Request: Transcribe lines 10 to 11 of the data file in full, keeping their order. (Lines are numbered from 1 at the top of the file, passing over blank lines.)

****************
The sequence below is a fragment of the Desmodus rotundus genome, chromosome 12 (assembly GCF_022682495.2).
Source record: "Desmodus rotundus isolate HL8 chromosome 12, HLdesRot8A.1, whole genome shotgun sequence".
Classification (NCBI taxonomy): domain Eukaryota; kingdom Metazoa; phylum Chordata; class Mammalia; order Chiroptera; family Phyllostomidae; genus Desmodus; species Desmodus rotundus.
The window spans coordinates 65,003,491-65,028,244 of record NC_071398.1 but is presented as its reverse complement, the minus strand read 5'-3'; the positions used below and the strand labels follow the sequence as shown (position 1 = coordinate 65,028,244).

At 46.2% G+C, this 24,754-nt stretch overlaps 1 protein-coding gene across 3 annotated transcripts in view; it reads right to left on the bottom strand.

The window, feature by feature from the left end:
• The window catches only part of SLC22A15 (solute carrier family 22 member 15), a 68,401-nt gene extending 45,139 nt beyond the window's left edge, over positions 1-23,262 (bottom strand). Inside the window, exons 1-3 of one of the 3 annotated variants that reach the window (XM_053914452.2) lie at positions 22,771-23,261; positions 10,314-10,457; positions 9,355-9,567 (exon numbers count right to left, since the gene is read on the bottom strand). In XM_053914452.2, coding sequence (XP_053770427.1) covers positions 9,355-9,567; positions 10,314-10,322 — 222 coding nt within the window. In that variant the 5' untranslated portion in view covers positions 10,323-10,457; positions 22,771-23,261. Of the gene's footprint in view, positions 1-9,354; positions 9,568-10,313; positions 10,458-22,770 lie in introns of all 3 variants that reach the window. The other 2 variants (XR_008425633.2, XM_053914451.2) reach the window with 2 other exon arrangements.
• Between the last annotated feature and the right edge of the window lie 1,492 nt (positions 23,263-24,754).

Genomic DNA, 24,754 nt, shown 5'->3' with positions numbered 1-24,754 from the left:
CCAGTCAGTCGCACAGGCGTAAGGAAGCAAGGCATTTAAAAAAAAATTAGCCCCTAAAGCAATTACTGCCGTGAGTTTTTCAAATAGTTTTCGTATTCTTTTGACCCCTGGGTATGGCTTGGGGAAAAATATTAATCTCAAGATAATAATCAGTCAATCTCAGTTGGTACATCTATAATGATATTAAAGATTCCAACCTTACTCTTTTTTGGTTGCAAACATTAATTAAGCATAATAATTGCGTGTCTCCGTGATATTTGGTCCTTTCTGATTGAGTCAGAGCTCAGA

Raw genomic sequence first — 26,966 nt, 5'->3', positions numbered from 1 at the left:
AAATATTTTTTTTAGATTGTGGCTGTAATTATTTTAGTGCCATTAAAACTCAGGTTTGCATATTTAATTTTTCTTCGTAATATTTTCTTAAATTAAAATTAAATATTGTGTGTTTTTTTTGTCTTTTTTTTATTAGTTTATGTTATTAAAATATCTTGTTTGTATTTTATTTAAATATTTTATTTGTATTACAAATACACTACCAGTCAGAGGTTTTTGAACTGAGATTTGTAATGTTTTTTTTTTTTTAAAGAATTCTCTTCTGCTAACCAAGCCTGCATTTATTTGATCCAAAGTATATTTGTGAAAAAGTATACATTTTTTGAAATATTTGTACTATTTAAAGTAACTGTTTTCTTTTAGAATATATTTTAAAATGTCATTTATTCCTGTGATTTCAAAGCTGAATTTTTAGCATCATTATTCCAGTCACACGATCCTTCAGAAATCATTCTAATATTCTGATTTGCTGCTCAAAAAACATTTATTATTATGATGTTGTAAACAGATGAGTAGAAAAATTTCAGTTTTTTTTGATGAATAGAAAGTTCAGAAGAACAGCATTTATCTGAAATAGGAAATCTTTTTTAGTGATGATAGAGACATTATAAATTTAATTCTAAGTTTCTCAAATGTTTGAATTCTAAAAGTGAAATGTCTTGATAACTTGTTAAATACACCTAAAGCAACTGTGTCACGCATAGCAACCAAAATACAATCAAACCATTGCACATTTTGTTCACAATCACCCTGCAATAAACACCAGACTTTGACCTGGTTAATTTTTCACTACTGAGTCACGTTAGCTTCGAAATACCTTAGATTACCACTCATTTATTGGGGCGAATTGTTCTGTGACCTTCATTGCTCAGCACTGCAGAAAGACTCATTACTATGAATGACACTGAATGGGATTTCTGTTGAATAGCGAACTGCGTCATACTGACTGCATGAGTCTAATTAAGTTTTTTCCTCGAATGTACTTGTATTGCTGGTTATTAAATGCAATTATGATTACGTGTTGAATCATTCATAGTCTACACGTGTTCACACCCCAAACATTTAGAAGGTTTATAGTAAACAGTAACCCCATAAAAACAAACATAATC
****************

CCAGTCAGTCGCACAGGCGTAAGGAAGCAAGGCATTTAAAAAAAAATTAGCCCCTAAAGCAATTACTGCCGTGAGTTTTTCAAATAGTTTTCGTATTCTTTTGACCCCTGGGTATGGCTTGGGGAAAAATATTAATCTCAAGATAATAATCAGTCAATCTCAGTTGGTACATCTATAATGATATTAAAGATTCCAACCTTACTCTTTTTTGGTTGCAAACATTAATTAAGCATAATAATTGCGTGTCTCCGTGATATTTGGTCCTTTCTGATTGAGTCAGAGCTCAGA

Raw genomic sequence first — 26,966 nt, 5'->3', positions numbered from 1 at the left: